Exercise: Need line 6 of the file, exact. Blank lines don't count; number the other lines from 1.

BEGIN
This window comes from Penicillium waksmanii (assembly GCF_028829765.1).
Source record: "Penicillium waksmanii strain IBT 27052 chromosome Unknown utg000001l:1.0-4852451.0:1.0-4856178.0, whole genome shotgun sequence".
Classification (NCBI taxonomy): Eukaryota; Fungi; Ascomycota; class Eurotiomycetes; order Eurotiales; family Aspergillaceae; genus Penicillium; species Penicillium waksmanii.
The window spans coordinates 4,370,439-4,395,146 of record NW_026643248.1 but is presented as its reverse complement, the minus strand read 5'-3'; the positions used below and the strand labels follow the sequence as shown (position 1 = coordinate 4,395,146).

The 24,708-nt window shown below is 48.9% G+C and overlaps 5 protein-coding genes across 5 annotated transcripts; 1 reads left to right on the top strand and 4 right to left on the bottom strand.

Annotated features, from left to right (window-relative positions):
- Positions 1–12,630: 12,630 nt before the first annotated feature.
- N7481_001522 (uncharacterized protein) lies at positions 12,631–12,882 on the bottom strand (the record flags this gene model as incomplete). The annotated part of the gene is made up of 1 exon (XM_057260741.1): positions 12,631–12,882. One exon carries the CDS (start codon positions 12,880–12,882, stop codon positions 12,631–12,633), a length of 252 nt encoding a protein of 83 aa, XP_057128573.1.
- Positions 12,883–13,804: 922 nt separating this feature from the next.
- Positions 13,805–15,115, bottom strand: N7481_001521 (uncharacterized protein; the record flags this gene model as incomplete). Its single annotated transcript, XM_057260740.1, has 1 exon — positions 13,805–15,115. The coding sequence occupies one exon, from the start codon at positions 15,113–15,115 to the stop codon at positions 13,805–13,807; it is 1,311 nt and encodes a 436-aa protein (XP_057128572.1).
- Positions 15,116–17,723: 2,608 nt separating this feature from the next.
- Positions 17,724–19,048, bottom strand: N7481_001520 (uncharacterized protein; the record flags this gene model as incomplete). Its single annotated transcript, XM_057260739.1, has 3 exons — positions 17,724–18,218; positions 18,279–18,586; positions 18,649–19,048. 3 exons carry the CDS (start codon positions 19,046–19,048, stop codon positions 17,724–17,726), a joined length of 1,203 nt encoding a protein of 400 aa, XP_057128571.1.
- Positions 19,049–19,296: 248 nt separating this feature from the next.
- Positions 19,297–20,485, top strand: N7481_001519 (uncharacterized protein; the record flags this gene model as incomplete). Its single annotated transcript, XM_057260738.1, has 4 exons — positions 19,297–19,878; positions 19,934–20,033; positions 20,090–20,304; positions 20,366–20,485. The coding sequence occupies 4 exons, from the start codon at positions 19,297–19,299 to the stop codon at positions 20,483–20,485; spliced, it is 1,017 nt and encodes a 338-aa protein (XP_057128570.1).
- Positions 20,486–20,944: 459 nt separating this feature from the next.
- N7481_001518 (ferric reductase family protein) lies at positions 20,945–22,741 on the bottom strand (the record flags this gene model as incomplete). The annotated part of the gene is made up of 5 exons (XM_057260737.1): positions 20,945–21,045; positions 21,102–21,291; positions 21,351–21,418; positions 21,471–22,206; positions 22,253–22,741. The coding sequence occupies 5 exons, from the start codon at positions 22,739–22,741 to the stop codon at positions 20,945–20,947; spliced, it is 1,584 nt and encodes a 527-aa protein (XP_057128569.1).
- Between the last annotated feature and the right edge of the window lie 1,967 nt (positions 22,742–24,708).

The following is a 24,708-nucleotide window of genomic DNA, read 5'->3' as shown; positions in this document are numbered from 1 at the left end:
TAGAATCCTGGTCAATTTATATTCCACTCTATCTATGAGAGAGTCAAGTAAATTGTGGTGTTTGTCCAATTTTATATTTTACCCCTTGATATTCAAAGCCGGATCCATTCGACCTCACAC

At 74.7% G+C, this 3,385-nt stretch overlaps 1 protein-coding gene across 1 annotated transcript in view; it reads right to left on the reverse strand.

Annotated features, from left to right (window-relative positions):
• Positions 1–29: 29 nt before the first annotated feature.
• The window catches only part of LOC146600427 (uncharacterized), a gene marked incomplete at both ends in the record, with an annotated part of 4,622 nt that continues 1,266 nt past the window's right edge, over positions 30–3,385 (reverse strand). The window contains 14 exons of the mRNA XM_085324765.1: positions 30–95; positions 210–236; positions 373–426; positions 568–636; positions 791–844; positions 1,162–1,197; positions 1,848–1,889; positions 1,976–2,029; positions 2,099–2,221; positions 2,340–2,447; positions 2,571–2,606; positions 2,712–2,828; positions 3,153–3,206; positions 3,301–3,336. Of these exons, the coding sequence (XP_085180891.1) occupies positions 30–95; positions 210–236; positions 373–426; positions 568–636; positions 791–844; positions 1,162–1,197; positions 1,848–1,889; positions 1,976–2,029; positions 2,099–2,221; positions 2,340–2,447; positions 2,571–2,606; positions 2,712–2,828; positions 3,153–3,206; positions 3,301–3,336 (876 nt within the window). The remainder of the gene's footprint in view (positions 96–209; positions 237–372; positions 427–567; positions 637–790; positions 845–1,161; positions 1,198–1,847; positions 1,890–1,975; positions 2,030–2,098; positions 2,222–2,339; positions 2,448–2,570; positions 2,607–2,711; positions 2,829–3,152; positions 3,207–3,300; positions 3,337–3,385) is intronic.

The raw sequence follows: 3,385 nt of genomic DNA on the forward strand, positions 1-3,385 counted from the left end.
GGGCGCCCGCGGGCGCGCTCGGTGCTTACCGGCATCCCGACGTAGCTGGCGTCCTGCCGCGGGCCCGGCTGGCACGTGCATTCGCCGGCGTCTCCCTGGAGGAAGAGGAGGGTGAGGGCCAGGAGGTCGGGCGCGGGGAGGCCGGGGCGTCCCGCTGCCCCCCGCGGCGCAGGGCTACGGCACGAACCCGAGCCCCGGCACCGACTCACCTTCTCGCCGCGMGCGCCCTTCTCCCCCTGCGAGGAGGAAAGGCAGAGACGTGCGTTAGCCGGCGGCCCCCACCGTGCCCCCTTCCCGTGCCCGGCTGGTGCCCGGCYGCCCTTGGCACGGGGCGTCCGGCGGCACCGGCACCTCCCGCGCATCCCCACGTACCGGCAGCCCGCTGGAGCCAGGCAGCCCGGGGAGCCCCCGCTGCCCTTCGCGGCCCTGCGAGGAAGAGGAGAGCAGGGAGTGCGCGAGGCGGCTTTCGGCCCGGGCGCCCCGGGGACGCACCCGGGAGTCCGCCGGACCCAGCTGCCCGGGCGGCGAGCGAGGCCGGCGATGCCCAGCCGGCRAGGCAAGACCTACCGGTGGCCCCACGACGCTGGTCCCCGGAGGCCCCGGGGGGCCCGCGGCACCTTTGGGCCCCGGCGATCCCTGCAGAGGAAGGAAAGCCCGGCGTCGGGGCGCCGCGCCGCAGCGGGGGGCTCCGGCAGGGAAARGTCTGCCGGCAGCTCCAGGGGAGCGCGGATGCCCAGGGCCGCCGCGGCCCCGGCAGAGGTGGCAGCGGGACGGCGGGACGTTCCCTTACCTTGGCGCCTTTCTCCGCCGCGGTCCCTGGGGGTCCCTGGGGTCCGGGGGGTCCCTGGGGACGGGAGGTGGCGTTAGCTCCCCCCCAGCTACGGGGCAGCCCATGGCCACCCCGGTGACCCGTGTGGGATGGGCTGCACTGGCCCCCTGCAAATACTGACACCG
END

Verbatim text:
Annotated features, from left to right (window-relative positions):